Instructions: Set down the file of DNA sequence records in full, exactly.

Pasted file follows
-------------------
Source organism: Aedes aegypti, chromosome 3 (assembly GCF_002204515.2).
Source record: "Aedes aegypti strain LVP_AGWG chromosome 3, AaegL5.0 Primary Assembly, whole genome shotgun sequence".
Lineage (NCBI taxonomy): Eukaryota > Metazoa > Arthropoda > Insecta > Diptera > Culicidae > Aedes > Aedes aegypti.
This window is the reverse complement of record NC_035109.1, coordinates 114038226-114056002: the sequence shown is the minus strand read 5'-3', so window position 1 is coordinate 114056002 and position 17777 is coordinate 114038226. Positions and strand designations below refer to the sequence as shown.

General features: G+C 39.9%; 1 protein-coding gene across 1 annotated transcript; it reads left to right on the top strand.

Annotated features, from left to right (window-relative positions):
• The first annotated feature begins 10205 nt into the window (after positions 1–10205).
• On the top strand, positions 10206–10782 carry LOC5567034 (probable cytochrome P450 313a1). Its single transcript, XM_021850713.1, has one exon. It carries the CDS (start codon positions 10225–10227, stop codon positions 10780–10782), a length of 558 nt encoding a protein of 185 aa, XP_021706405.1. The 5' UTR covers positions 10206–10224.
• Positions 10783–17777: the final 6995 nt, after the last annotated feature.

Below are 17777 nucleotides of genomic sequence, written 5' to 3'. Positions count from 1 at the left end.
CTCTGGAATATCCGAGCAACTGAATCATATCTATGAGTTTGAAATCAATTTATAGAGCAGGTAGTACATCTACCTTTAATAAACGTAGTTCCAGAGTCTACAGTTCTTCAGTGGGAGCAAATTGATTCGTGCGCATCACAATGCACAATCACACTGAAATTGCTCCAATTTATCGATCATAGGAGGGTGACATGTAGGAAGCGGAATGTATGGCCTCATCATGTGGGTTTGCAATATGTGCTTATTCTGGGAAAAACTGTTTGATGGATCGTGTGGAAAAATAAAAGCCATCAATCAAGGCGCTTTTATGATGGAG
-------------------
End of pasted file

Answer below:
Source organism: Aedes aegypti, chromosome 3 (assembly GCF_002204515.2).
Source record: "Aedes aegypti strain LVP_AGWG chromosome 3, AaegL5.0 Primary Assembly, whole genome shotgun sequence".
Lineage (NCBI taxonomy): Eukaryota > Metazoa > Arthropoda > Insecta > Diptera > Culicidae > Aedes > Aedes aegypti.
This window is the reverse complement of record NC_035109.1, coordinates 114038226-114056002: the sequence shown is the minus strand read 5'-3', so window position 1 is coordinate 114056002 and position 17777 is coordinate 114038226. Positions and strand designations below refer to the sequence as shown.

General features: G+C 39.9%; 1 protein-coding gene across 1 annotated transcript; it reads left to right on the top strand.

Annotated features, from left to right (window-relative positions):
• The first annotated feature begins 10205 nt into the window (after positions 1–10205).
• On the top strand, positions 10206–10782 carry LOC5567034 (probable cytochrome P450 313a1). Its single transcript, XM_021850713.1, has one exon. It carries the CDS (start codon positions 10225–10227, stop codon positions 10780–10782), a length of 558 nt encoding a protein of 185 aa, XP_021706405.1. The 5' UTR covers positions 10206–10224.
• Positions 10783–17777: the final 6995 nt, after the last annotated feature.

Below are 17777 nucleotides of genomic sequence, written 5' to 3'. Positions count from 1 at the left end.
CTCTGGAATATCCGAGCAACTGAATCATATCTATGAGTTTGAAATCAATTTATAGAGCAGGTAGTACATCTACCTTTAATAAACGTAGTTCCAGAGTCTACAGTTCTTCAGTGGGAGCAAATTGATTCGTGCGCATCACAATGCACAATCACACTGAAATTGCTCCAATTTATCGATCATAGGAGGGTGACATGTAGGAAGCGGAATGTATGGCCTCATCATGTGGGTTTGCAATATGTGCTTATTCTGGGAAAAACTGTTTGATGGATCGTGTGGAAAAATAAAAGCCATCAATCAAGGCGCTTTTATGATGGAG